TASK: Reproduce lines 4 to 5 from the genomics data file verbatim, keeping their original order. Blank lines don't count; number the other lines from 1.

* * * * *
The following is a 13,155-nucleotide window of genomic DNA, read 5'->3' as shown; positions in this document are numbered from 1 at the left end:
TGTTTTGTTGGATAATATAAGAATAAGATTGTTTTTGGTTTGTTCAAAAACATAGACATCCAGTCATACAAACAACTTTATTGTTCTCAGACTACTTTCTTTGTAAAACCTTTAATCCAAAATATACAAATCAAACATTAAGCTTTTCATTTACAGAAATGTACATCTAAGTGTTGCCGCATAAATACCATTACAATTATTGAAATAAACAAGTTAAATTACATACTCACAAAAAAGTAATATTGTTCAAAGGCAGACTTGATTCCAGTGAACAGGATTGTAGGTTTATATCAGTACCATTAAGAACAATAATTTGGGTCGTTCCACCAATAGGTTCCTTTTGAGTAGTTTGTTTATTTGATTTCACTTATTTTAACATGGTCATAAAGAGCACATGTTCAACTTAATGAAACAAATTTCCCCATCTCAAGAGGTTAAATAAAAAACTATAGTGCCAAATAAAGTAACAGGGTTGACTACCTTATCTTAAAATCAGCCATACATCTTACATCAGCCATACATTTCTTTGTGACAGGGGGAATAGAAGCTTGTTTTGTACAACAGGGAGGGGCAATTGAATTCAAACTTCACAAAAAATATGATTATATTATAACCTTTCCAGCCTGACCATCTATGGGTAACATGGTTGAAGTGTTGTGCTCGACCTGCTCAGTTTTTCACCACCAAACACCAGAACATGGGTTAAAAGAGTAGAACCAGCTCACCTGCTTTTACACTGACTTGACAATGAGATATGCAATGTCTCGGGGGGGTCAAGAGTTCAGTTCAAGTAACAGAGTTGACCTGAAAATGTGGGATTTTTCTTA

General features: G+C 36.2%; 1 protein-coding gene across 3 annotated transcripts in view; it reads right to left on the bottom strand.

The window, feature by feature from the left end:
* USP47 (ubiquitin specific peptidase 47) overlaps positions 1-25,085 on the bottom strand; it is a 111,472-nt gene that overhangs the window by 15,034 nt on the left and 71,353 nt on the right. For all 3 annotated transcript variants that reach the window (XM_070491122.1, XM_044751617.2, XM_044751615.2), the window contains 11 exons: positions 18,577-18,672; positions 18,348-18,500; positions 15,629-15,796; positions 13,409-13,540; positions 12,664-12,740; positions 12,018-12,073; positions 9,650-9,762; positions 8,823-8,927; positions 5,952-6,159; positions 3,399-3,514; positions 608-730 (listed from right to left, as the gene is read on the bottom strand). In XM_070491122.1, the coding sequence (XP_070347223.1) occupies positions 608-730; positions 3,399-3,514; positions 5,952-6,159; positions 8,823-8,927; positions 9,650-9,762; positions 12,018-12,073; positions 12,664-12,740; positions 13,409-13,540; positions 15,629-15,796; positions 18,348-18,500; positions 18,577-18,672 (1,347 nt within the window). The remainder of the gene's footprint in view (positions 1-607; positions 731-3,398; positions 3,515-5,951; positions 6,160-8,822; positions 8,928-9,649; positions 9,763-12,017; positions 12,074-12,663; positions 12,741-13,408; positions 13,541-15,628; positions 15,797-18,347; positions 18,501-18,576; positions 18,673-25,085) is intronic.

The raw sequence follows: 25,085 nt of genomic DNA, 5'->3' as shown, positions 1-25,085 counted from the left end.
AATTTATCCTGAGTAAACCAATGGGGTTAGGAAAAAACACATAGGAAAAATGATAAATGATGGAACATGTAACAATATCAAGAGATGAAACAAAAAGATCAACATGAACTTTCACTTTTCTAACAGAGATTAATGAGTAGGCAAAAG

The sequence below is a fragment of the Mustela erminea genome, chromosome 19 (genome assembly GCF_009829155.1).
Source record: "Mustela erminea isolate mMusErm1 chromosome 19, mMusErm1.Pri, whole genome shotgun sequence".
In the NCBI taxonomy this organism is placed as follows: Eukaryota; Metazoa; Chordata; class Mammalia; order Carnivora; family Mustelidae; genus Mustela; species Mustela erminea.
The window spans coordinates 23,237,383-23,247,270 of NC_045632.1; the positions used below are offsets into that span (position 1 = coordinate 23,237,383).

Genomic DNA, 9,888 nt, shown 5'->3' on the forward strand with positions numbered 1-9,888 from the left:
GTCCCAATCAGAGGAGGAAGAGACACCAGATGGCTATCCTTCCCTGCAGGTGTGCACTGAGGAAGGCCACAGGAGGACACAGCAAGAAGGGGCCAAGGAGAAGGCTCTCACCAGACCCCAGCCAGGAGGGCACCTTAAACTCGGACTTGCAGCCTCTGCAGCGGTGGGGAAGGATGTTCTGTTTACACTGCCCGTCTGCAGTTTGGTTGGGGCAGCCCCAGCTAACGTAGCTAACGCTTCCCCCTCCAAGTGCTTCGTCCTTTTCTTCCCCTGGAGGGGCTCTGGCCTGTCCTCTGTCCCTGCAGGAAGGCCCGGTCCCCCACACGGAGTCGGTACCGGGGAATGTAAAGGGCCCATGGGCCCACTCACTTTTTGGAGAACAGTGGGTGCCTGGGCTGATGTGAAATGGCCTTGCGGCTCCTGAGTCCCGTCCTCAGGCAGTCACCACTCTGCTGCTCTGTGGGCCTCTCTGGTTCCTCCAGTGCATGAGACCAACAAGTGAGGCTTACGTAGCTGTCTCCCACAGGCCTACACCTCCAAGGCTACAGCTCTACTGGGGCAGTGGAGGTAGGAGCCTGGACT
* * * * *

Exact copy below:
The window, feature by feature from the left end:
* USP47 (ubiquitin specific peptidase 47) overlaps positions 1-25,085 on the bottom strand; it is a 111,472-nt gene that overhangs the window by 15,034 nt on the left and 71,353 nt on the right. For all 3 annotated transcript variants that reach the window (XM_070491122.1, XM_044751617.2, XM_044751615.2), the window contains 11 exons: positions 18,577-18,672; positions 18,348-18,500; positions 15,629-15,796; positions 13,409-13,540; positions 12,664-12,740; positions 12,018-12,073; positions 9,650-9,762; positions 8,823-8,927; positions 5,952-6,159; positions 3,399-3,514; positions 608-730 (listed from right to left, as the gene is read on the bottom strand). In XM_070491122.1, the coding sequence (XP_070347223.1) occupies positions 608-730; positions 3,399-3,514; positions 5,952-6,159; positions 8,823-8,927; positions 9,650-9,762; positions 12,018-12,073; positions 12,664-12,740; positions 13,409-13,540; positions 15,629-15,796; positions 18,348-18,500; positions 18,577-18,672 (1,347 nt within the window). The remainder of the gene's footprint in view (positions 1-607; positions 731-3,398; positions 3,515-5,951; positions 6,160-8,822; positions 8,928-9,649; positions 9,763-12,017; positions 12,074-12,663; positions 12,741-13,408; positions 13,541-15,628; positions 15,797-18,347; positions 18,501-18,576; positions 18,673-25,085) is intronic.